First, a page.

This means I've been catching up on ye olde days of music. There are always some great discoveries and reminders when I do this. I'd forgotten about NME's fondness for UK garage duo Oxide and Neutrino, and there seems to be an all-encompassing love for the dishevelled rockers Earl Brutus amongst British music hacks of the time ("squalid glam rock genius" raves one). And did you know that the Beta Band played The Fridge in Brixton in 2001?
Better are those moments when they got it slightly wrong. "My Vitriol are capable of reaching places only Nirvana, the Manics and Radiohead have reached before," waxed Krissi Murison (hey, I was at University with her!) back in the heady summer of 2002. Meanwhile, one film review (NME used to review films! How quaint is that?) applauds "a funny, moving, beautifully shot, intelligent blockbuster". That'd be Captain Corelli's Mandolin, then. And there's a slightly lukewarm reception for The Libertines debut album: "This isn't the record to smite The Vines or The Strokes with the sword of Albion - it's too disorganised and chaotic for that. But if The Libertines can keep writing songs as insolently catchy as the title track and the Smiths-style 'Time for Heroes', their finest hour will be upon us soon. Still, this is more than adequate for now."
But this is unfair. The old editions are great enough to make the paper's current incarnation look a bit lame: can you imagine NME putting a terrifying, distorted picture of Aphex Twin on the cover in 2007? Or Outcast? Or any R&B artist?
Meanwhile in the other mags, Q's top 100 albums of all time back in 1997 sheds some light on where the world's musical head was at. The list puts Texas's White On Blonde at 86, Kula Shaker's K at 44 and, wait for it, names the 33rd best album of all time as... Ocean Colour Scene's Moseley Shoals. Ha ha ha.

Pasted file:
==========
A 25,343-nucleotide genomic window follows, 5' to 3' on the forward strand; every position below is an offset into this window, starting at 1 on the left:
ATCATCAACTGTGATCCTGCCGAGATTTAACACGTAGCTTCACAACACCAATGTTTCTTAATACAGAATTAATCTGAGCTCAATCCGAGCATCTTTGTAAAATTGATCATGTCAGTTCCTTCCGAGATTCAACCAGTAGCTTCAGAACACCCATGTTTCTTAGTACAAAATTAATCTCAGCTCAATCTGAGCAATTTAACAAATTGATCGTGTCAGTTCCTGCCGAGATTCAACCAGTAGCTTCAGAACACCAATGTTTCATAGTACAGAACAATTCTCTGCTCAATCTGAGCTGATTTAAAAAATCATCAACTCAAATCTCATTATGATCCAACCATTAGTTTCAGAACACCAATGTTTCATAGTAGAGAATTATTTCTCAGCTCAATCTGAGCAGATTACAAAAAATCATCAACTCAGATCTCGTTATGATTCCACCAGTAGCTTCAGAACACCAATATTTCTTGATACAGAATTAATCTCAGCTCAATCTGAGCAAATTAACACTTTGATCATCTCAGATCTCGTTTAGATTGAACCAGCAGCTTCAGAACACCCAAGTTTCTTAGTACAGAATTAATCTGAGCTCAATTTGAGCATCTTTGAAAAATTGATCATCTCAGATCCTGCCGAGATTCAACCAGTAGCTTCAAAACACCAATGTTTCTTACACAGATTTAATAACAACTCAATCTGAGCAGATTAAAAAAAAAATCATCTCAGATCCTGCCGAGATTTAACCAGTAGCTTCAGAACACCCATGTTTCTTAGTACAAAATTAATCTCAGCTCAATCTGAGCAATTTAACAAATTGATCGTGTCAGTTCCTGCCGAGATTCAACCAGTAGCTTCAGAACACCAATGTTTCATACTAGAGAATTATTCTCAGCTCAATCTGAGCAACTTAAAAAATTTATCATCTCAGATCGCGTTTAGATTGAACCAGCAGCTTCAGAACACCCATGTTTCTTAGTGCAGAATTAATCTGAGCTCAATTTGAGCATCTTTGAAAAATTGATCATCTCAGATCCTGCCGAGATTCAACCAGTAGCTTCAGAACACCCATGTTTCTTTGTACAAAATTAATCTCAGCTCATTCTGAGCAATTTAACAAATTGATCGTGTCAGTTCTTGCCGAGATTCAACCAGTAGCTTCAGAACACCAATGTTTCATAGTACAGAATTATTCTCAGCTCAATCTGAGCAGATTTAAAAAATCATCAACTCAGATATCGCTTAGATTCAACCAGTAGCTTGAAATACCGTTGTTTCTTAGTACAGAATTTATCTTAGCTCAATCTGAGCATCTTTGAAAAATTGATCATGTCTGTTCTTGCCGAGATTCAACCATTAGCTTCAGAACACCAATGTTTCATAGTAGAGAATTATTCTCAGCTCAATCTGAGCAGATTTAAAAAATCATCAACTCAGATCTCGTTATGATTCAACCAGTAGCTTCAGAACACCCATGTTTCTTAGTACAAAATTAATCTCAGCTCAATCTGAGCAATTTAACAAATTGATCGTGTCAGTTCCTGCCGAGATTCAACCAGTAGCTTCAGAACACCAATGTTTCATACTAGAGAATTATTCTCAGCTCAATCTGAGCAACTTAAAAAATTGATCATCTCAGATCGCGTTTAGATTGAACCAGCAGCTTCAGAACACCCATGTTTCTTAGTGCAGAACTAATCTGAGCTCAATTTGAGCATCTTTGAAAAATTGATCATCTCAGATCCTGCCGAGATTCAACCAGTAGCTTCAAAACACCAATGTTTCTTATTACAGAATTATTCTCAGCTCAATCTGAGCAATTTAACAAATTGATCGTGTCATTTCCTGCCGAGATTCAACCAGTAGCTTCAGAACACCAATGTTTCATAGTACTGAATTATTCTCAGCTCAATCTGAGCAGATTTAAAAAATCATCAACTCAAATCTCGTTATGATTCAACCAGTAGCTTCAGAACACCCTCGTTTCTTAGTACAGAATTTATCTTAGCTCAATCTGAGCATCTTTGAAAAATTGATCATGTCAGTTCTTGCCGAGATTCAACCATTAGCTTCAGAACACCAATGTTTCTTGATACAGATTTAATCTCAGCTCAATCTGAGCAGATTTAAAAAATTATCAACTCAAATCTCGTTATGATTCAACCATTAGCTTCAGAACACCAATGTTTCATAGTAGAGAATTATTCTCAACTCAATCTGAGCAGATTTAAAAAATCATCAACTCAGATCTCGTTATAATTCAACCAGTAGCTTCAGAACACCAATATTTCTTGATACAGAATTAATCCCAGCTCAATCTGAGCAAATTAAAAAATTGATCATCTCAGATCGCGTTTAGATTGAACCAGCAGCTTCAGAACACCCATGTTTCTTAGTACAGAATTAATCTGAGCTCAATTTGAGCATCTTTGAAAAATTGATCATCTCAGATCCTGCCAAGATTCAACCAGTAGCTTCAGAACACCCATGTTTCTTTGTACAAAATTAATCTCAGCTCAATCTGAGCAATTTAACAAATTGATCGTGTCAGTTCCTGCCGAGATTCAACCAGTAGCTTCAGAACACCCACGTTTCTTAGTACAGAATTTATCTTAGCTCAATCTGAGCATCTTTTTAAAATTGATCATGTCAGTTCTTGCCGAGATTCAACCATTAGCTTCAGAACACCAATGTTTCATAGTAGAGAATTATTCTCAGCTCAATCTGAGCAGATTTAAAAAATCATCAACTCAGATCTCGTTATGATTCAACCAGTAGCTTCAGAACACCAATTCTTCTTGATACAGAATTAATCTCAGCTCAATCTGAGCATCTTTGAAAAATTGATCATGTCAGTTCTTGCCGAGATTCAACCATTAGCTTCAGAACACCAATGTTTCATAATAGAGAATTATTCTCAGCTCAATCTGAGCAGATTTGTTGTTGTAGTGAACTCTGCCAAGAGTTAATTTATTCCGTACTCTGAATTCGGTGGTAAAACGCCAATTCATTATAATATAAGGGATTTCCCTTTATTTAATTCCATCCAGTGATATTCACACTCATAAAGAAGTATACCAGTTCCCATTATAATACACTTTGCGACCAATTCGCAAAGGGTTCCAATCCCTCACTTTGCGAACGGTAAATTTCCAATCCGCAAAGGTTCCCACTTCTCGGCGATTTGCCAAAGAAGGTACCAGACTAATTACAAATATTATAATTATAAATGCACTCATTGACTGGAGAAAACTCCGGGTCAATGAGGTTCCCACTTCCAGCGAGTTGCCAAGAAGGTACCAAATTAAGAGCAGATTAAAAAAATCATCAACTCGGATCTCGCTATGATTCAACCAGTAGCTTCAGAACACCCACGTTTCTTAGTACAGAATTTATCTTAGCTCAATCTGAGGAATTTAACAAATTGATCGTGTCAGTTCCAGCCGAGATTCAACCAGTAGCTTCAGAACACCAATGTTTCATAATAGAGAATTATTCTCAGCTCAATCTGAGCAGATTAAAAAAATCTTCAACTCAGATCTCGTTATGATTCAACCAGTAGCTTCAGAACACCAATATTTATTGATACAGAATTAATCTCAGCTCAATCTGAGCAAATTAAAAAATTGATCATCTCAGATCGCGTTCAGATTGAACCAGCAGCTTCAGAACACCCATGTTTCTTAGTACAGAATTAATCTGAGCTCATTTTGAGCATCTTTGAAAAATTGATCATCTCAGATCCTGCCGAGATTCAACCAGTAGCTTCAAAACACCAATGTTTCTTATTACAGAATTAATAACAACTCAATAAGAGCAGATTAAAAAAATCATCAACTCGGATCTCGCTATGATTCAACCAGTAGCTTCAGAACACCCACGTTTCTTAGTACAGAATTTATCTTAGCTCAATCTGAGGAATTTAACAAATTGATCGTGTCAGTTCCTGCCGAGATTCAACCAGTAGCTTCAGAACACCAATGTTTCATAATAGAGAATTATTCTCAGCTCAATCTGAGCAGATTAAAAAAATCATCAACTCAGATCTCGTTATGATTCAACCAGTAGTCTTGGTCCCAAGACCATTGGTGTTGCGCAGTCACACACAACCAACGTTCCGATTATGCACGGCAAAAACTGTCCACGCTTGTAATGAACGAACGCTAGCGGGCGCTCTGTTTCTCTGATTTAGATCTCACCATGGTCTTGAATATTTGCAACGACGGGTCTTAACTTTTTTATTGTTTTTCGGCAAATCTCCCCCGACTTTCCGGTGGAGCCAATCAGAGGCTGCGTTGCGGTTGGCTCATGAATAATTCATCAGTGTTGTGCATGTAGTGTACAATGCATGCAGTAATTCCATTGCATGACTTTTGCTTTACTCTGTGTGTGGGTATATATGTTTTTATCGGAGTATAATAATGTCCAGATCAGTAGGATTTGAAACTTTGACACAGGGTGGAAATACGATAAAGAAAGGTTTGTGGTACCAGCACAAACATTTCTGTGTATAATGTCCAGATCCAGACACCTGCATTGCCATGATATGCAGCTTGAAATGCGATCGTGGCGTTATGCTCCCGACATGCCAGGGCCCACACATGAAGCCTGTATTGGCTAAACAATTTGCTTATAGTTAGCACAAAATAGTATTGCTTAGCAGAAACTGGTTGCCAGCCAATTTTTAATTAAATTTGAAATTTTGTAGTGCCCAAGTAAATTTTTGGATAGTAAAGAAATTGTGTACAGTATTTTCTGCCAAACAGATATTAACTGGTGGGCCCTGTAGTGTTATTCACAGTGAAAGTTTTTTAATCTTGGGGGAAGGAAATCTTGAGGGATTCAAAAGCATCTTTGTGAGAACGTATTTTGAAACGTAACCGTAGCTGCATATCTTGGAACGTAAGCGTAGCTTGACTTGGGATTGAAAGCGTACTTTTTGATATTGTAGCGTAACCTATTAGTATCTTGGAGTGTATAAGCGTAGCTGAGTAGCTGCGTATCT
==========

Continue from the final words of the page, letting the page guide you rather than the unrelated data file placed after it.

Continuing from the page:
To finish up, here's an excerpt from one of my favourite rags, the sadly defunct Select, from 1999. Although their contents page features the retrospectively hilarious lines, "The future of rock is blonde, brutal and starey, and it's onstage at the Bull & Gate" - Terris, of course - there's also this one, from the new bands section:
With their own autumn tour and a couple of summer festival appearances under their belt plus a Catatonia support slot ("I had to hold her cigarette while she went to the loo!" exclaims Chris of the divine Cerys) there's no shortage of solid experience which should stand them in good stead once the debut album appears next year.
"Do you know what's going to happen with music in the year 2000?" demands Jon, setting off the in-house pub theory alarms. "Guitars are going to make a massive comeback. For the next two months everyone's going to be celebrating with dance music, but the moment everyone wakes up on the first day of 2000 they'll be screaming out for emotional guitar music."
"Quite right," nods Chris in agreement. "That's why the Vengaboys are bigger than us right now." Grins spread across the band's faces. "But that's all going to change. You wait."
That was Coldplay, of course.